We think it would be better to try this out on wheat or cotton or something that is not perishable. Livestock is very, very perishable and after it has been down east in the cooler for a few days, it has got to sell or it will start to smell. The lamb crop, calf crop, and pig crop are already on the way. You couldn't curtail production of these products for at least a year and longer in the case of cattle and lambs. I believe the bill is uneconomic, unsound, and unfair, as nature has so much to do with animal and plant production that it is practically impossible to regulate it. The best law to regulate all of these crops in my opinion is supply and demand. The farmers in our country want and must have lower taxes. They are doing everything they can at home to cut those taxes. The school districts are being cut down just as low as they can and our counties are doing a good job and the State also is working on it. We trust that Washington will continue, as you started out this past two weeks, on an economic program or an economy program.
We get lots of Government reports from the Bureau of Agricultural Economics that in my opinion are helpful to the consumer more so than they are to the producer. I refer to estimates and predictions. Some of those reports have caused us a lot of trouble in the past. I think we should get the Government out of business instead of going into business, and this is certainly going into business to try and regulate the number of lambs and hogs and cattle and the number of acres of wheat. It would take a vast army of employees and will increase expenses, and I can't see where it will help the producer, as the producer pays practically all taxes anyway. I think that is all, Mr. Chairman.
Senator KENDRICK. Mr. Farr, may I ask what is your information as to whether the sheep and lambs west of the Missouri are increasing or decreasing in number?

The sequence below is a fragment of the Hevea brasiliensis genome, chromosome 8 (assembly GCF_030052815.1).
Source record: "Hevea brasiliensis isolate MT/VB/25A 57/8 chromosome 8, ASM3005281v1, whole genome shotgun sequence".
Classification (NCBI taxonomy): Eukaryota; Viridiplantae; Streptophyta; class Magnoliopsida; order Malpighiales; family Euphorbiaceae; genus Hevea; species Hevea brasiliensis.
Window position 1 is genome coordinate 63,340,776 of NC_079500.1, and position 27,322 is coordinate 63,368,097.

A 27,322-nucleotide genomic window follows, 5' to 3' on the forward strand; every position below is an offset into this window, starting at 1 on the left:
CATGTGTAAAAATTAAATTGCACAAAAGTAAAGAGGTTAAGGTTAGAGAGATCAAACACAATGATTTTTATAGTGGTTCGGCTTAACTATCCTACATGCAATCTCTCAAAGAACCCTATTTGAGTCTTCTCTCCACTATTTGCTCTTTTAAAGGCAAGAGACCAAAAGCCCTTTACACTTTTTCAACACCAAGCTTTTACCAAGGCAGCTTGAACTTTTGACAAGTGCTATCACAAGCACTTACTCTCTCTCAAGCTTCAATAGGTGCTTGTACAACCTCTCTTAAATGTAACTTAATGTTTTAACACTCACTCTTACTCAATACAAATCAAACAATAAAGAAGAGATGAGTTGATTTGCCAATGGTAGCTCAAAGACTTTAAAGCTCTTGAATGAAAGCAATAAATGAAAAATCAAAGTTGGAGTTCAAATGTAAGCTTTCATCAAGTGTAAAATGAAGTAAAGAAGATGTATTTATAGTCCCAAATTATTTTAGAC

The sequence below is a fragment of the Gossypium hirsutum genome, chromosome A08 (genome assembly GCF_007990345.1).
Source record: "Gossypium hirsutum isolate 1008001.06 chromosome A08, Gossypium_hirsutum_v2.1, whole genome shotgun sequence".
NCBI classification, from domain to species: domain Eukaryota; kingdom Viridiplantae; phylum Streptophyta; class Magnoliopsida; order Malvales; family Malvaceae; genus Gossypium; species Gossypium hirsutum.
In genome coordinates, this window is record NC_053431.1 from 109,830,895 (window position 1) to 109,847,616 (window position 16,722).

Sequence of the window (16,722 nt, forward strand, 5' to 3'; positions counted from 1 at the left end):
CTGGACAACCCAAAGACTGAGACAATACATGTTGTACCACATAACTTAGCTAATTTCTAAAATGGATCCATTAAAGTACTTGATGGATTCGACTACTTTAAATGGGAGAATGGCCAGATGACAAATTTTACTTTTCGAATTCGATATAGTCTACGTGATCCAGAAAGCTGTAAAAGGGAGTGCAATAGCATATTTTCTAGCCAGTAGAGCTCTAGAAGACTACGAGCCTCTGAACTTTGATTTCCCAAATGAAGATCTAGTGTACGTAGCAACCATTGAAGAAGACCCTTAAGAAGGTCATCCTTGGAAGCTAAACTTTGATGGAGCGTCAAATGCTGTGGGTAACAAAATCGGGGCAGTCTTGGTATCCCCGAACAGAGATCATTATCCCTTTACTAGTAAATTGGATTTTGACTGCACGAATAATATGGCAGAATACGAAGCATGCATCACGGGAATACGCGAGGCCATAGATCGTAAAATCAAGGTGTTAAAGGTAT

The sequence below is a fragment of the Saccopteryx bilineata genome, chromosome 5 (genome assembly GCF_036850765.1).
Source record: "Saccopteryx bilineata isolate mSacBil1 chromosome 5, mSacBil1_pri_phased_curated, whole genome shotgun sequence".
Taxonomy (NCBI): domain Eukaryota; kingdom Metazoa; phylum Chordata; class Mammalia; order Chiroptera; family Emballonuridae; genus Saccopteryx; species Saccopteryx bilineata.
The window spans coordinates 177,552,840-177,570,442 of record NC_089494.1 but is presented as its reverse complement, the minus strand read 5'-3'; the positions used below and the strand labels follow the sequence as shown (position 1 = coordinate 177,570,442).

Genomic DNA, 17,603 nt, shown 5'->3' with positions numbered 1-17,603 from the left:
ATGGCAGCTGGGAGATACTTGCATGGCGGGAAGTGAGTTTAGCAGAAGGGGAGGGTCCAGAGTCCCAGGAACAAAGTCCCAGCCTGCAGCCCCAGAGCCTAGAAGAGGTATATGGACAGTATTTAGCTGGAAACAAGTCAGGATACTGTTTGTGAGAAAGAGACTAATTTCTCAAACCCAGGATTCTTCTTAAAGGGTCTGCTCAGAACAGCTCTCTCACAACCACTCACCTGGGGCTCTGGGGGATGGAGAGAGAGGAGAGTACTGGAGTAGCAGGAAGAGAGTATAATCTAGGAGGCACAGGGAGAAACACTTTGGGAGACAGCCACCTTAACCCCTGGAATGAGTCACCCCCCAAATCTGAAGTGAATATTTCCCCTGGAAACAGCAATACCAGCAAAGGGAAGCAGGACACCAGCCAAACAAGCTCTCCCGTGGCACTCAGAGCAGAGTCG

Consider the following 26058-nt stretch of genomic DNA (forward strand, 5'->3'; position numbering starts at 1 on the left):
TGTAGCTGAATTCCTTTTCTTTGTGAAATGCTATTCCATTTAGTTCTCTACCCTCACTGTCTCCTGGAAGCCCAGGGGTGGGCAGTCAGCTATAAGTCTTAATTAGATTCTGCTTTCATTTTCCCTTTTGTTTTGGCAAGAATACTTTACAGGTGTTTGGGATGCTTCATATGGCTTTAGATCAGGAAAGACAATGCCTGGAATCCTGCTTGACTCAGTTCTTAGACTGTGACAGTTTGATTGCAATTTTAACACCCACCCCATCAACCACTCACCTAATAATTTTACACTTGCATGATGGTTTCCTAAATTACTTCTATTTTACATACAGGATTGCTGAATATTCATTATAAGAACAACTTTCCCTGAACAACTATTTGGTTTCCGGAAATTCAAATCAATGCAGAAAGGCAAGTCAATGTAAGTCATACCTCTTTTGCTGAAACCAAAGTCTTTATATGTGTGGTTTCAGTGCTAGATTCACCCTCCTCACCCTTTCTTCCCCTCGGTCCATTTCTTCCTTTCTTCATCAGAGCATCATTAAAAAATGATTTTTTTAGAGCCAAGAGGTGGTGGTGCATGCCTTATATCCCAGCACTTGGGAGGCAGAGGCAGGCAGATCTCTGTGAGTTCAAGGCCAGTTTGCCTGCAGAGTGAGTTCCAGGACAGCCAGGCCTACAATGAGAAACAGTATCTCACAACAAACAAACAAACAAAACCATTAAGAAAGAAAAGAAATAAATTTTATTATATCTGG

Mr. FARR. Practically all of the decrease has come west of the Missouri River in the West, the biggest decrease in sheep that has come in the past has come in the last few years, owing to economic conditions. The range man couldn't hold his ewe lambs, he had to sell them to pay the bank. Sheep have been very cheap and old ewes would hardly pay the freight. Therefore, they have been breeding these old ewes and they are getting older every year. With a hard winter they are going to be very few sheep in the West.
Senator KENDRICK. In your opinion can increased prices be relied upon to take care of any increase or decrease in production?
Mr. Farr. As I said awhile ago, the sheep cycle reached its peak about a year ago. Texas switched large from cattle to sheep, and I don't believe that a big advance would materially increase production of sheep for some little time.
Senator KENDRICK. I have observed the actions and methods of my neighbors in the sheep business and it is my opinion that they are now curtailing their production as fast as they can.
Mr. Farr. Yes, they are.
Senator KENDRICK. A few years ago, as I have stated to the committee, every flock master in the West was saving his ewe lambs to breed. They are not doing that now, are they?
Mr. FARR. No; they haven't been for the last three years.
The CHAIRMAN. Mr. Farr, may I ask you this question: Under normal conditions, were you satisfied with the marketing processes established?
Mr. FARR. Under normal conditions, yes; we think we have a good market for livestock. Of course the price is not satisfactory today, and hasn't been.
The CHAIRMAN. I am talking about normal conditions, when there was purchasing power enough amongst the people at large to consume their needs, your marketing conditions were satisfactory?
Mr. FARR. Absolutely.
Senator NORRIS. Have your people, feeders like yourself, enjoyed any privileges of borrowing money through the intermediate credit bank or other Government agencies?
Mr. Fark. I don't know of a feeder in Colorado or Nebraska that has borrowed money through any Government institution.
Senator Norris. You wouldn't favor that, would you?
Mr. Farr. Well, I have never tried to myself, I have been financed through local and Denver banks.
Senator NORRIS. Do you know whether those banks got any assistance from the Finance Corporation in the way of loans?
Mr. FARR. Not for the feeders, I think everything has been handled locally and rediscounted through the Federal reserve bank. The Reconstruction Finance Corporation has loaned a lot of money to the range men in the West.
Senator NORRIS. Has that been a good thing or bad thing?
Senator NORRIS. That was a time the Government went into business that you didn't object to, was it?
Mr. FARR. Well, personally, I didn't borrow from them, personally, I think the Government
Senator NORRIS (interposing). Well, do you think they ought to loan to these other fellows?
Mr. FARR. Well, it has done a lot of good in the West.